The other type of forms that are used to create sounds of extended duration are sound installations. There are a range of sources used for the sounds in the installations, from natural and computer generated, mixed, etc. An example of the use of natural phenomena to structure the installation and generate sounds for it is Rodney Verry’s I heard YOUR FOOTSTEPS (1994), he explains his installation in Bandt (2001): “I view it as a kind of ‘qualitative clock’, relating to the ways we perceive the qualities of the world from moment to moment. The sun’s energy is translated into vibrating columns of air in slow dialogue with the shifting of light and shadows of the space.” This is also an example of sound installations working with calendar time – in this case, day cycles. Tide (or wave) organs are also a good example of calendar based installations (or sound sculptures). The tide organ in Morecambe does not explicitly work with time, but the time it sounds depends on the coming and going of the tide, which depends on moon cycles. The same can be said about the identical Wave Organ in San Francisco, or in fact any other tidal organ.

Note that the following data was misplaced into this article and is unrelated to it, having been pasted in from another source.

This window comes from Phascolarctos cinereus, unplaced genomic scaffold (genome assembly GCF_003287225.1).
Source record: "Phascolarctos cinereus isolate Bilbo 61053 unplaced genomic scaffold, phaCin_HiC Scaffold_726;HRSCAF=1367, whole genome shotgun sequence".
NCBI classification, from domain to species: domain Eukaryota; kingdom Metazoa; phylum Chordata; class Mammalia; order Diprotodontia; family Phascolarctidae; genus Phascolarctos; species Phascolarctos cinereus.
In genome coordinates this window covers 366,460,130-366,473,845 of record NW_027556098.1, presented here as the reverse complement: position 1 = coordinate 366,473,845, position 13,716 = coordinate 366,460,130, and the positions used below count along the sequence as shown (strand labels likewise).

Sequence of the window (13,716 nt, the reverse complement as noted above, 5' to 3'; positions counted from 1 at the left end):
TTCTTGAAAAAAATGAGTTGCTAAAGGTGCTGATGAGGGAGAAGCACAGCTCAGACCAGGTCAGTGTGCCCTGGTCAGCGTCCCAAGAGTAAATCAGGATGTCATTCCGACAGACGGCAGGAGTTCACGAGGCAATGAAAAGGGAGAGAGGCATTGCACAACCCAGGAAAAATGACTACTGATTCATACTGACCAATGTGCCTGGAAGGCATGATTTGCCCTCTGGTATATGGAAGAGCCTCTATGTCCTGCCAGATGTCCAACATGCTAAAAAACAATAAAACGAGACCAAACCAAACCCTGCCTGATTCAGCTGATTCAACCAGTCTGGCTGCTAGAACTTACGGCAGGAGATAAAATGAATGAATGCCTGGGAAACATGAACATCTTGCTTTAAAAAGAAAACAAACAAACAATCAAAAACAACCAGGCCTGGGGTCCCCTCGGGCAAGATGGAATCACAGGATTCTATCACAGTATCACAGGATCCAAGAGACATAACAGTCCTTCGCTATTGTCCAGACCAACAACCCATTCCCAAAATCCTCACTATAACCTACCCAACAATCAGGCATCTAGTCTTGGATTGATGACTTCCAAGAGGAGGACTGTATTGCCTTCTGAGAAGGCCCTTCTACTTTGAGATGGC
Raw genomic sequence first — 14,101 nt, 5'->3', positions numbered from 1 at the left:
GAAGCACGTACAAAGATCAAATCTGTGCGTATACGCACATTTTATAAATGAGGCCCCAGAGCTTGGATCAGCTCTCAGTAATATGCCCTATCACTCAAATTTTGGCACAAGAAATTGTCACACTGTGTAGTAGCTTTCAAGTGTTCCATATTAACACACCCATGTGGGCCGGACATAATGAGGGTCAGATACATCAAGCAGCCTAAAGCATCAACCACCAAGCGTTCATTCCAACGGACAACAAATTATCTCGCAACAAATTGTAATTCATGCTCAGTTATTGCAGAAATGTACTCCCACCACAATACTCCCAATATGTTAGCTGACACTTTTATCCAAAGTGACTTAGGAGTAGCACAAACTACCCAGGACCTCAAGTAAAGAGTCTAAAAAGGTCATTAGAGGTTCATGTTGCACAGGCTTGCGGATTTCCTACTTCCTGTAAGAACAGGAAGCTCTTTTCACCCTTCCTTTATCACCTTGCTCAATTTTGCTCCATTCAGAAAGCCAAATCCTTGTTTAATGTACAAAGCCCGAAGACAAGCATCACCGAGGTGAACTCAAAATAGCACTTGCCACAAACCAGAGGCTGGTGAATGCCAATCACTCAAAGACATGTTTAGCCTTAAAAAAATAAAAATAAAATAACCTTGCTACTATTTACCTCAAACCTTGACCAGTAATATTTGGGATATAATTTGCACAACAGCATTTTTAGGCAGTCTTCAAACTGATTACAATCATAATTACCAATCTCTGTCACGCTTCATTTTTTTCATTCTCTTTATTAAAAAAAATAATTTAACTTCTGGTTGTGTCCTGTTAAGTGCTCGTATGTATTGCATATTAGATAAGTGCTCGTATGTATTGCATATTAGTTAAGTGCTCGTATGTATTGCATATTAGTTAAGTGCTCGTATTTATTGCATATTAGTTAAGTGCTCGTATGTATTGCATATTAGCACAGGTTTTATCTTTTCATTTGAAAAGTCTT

A recent example of a permanent installation working with purely natural phenomena is Jem Finer’s Score for a Hole in the Ground, described in Dewar (2011, p. 77) as “an indeterminate musical composition of unknown duration set in a permanent installation” and, “In the heart of a forest in Kent, water dripping into a deep underground chamber strikes both tuned percussion and a pool at its bottom, the sounds rising up through a giant horn, standing 7 m above the ground.” The fact that Dewar considers this work a composition that is set in a permanent installation questions what is a composition. In this case, the composer’s input is limited to providing and placing a set of tuned instruments for water drops to play on. There have been a number of indeterminate musical compositions before, but they have mostly used people as performers, leaving the composer as someone who commands other people. But this is a different topic on its own, which is beyond the limits of this text. Dewar compares the Score for a Hole in the Ground to Finer’s earlier work, (or composition, as he says) – the Longplayer, and does note that their differences are so, that while they both ‘engage with time over long durations’, the Longplayer relies on a computer program for its existence, contrary to the Score for a Hole in the Ground. Dewar attractively describes the work: “In the forest, among the trees, the horn’s shape resembles the trumpet of an old gramophone or a giant lily, oxidised autumnal orange brown. The upright pipe is indistinguishable, from a distance, from the trunks of the surrounding beech trees. The sounds too blend with the forest, until the ear discerns something out of place and the eye resolves the horn as the sonic source. Weather changes the music. In a torrential downpour it reaches a crescendo, while drought renders it silent, save for the effects of the breeze gently brushing the instruments as it eddies around the chamber. It becomes one with the climatic forces of the forest. The chaotic nature of dripping water gives rise to complex variations in the composition, ranging from near silence to intricate shifting patterns running in and out of phase.”. Mentioning the Longplayer bring us to the previously talked about category of works where computers are used for the organisation and production of sound in installations. “Jem Finer’s Longplayer project aimed to be a ‘global entity’. Started in January 2000, Longplayer is essentially a musical composition to run for 1,000 years without repetition, echoing Brian Eno’s ‘generative music’ concepts by “simultaneously playing 6 sections [of the composition] each at a slightly different position and each at a different pitch…” (LaBelle, 2006, p.296).